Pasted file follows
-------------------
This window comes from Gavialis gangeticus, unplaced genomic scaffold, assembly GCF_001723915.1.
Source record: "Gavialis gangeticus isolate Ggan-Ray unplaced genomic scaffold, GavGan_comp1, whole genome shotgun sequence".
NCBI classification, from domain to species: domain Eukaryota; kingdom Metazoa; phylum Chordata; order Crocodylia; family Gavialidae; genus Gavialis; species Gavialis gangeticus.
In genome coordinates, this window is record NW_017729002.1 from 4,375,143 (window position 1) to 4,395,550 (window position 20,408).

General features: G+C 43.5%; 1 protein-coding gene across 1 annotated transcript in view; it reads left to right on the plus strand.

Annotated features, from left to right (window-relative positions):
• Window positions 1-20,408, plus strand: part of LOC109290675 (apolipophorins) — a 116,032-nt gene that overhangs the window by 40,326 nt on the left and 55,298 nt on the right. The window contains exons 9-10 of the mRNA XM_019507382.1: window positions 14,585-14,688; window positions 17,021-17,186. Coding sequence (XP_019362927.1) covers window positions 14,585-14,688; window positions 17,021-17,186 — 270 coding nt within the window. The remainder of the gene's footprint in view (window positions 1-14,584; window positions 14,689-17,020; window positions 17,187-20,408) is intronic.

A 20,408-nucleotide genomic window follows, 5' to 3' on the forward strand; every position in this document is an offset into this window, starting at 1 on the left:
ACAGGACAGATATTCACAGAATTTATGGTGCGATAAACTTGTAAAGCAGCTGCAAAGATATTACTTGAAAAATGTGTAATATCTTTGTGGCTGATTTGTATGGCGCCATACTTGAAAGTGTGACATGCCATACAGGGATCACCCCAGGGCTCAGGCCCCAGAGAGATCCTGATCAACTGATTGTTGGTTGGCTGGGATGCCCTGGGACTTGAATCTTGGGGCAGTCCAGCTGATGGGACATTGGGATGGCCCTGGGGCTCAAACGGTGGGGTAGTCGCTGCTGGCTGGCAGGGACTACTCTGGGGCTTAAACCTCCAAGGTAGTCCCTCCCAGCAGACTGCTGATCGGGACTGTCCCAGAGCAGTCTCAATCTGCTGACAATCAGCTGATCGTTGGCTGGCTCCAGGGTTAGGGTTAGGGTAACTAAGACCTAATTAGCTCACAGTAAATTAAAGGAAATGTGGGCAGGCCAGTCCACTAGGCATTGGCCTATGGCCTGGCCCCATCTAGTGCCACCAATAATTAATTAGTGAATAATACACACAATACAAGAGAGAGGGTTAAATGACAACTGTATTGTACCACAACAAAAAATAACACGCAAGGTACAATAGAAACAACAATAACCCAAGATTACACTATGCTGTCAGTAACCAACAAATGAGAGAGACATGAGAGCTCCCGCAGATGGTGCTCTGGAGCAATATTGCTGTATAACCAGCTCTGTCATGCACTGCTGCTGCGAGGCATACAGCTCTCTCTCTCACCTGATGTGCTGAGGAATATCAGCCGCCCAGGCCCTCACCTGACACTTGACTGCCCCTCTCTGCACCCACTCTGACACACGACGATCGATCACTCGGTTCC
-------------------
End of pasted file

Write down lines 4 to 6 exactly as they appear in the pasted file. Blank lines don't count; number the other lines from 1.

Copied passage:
In genome coordinates, this window is record NW_017729002.1 from 4,375,143 (window position 1) to 4,395,550 (window position 20,408).

General features: G+C 43.5%; 1 protein-coding gene across 1 annotated transcript in view; it reads left to right on the plus strand.

Annotated features, from left to right (window-relative positions):